On June 26, 1988, the badly decomposed body of Audrey Cardenas was found behind the Belleville Township High School East athletic field in Belleville, Illinois. As evidence technicians processed the scene, Rodney Woidtke, a 25-year-old mentally ill and extremely homophobic drifter, wandered onto the field.
Illinois State Police investigators arrested Woidtke and questioned him for three days. Woidtke at first denied the crime, but when an interrogator accused him of being a homosexual, he made the first of three confessions, prefacing it: “If I have to die, I want to die gently and painlessly. If I live, others will die. I don’t want to be a homo. I don’t want to be a woman, and I don’t want to be tortured unnecessarily by less than human beings.” All of the confessions were factually inconsistent with the evidence in the case.
On the basis of those confessions, state's attorney John Baricevic charged Woidtke with first-degree murder. Brian Trentman, a lawyer with one year's experience, was appointed to defend him. Woidtke did not know that his lawyer also represented Dale Anderson, another suspect in the same crime.
In 1989, Trentman waived Woidtke's right to a jury trial and tried his case before Judge Richard Aguirre. Aguirre took only a few minutes to arrive at a guilty verdict and sentenced Woidtke to 45 years in prison. The conviction was affirmed in 1992.
After that he case languished for years because Woidtke’s attorney did nothing to obtain a hearing despite powerful new evidence of his innocence. Specifically, in 1990 Dale Anderson was convicted on killing another woman and her son in 1989, one day before Woidtke was sentenced for the Cardenas murder. Before he killed her, Anderson forced that second victim to write a statement saying that the same people who killed her had earlier killed Audrey Cardenas.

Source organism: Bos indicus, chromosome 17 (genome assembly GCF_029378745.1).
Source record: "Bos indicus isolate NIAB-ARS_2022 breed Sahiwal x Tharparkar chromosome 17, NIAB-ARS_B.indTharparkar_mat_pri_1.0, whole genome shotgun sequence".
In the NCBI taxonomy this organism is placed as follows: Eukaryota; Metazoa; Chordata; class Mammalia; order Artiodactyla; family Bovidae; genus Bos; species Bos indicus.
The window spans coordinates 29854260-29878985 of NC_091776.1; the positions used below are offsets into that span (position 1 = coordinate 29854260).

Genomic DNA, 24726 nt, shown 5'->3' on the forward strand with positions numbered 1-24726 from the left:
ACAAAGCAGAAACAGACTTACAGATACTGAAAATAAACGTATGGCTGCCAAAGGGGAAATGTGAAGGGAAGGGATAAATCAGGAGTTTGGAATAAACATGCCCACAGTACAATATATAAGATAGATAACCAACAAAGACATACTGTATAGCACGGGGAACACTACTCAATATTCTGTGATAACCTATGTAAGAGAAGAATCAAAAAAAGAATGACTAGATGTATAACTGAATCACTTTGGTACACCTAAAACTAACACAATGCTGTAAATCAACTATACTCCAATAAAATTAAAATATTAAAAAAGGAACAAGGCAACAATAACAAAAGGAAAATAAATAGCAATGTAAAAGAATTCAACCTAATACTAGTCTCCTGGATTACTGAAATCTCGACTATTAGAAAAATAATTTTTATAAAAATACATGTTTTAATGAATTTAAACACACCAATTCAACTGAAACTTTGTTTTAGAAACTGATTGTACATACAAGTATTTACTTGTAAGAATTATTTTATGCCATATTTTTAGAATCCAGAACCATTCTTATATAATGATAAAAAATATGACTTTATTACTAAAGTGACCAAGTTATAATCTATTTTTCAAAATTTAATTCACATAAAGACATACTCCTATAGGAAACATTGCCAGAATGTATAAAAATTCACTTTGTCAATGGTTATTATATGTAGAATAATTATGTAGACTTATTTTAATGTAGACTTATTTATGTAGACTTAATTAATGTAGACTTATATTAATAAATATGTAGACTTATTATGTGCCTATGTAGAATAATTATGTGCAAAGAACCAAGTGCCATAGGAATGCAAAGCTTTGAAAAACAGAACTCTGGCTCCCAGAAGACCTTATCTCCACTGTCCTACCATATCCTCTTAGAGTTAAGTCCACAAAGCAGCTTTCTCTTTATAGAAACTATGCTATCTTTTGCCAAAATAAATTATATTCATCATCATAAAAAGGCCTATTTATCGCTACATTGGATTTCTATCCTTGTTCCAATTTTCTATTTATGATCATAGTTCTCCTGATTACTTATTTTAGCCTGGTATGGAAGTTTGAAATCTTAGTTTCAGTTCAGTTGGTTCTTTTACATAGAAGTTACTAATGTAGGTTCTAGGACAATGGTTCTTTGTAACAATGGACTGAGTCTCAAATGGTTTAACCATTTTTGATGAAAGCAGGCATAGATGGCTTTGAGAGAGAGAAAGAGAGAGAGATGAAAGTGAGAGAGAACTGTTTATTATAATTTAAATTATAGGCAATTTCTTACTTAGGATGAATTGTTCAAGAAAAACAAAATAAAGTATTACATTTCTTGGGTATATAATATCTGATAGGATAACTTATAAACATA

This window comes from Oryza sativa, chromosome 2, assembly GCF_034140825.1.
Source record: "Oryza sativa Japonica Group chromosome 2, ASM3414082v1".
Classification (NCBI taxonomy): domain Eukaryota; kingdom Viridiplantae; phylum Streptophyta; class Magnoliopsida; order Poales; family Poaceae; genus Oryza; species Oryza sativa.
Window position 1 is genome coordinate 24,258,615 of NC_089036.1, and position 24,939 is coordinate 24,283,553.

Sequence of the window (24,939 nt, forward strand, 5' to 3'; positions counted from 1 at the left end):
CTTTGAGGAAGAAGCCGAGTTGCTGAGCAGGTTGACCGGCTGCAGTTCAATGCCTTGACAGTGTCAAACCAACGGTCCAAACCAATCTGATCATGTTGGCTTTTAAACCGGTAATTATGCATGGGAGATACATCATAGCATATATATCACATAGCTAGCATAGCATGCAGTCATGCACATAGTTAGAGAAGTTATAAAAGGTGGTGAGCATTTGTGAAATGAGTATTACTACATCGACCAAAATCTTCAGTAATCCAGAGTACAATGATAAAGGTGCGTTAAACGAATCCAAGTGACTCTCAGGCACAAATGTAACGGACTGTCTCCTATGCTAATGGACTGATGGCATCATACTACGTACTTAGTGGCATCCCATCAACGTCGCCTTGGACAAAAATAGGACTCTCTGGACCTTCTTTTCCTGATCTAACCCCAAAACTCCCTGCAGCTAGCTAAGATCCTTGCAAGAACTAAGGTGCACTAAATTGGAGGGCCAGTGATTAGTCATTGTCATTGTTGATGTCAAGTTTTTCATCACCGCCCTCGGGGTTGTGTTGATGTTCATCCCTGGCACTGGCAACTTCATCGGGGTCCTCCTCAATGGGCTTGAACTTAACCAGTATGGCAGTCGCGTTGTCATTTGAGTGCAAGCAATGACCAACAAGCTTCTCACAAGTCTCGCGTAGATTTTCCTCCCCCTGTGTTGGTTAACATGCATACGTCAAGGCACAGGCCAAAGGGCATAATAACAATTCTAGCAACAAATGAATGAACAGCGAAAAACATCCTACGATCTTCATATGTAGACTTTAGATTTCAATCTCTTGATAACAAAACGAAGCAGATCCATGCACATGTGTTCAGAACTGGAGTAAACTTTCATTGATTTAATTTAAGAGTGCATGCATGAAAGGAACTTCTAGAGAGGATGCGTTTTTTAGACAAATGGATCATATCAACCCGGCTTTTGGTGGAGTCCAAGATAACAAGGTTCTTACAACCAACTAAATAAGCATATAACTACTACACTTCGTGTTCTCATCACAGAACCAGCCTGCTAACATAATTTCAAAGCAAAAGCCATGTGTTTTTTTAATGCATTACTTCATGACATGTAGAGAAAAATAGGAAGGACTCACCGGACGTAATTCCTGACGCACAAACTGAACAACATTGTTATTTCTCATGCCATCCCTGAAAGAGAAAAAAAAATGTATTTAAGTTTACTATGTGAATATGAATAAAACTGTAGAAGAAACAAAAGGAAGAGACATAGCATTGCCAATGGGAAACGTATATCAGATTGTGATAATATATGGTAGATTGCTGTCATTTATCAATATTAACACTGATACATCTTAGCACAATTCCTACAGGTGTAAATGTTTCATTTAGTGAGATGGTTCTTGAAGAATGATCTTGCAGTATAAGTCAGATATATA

Eventually, in 2000, the Illinois 5th District Court of Appeals overturned Woidtke's conviction and ordered a new trial. The appellate court held that Trentman’s representation of Anderson was a fundamental conflict of interest that deprived Woidteke of a fair trial, and it took note of the new evidence that Anderson had committed the crime for which Woidtke was convicted. The appellate court criticized Aguirre's decision not to examine the new evidence of Woidtke’s innocence. The Court of Appeals also noted that a clinical psychologist who testified for the prosecution had said he believed Woidtke was a paranoid schizophrenic and homophobe who believed he had to confess to prove he was not homosexual.
In 2001, a jury acquitted Woidtke. The victim’s mother, Billie Fowler, was highly critical of prosecution for not dismissing the charges without a retrial. The retrial, she said, served no purpose other than to deceive the public into believing that police and prosecutors had not made a mistake. “But, guess what,” she said, “they did make a mistake — and they got caught.”
— Center on Wrongful Convictions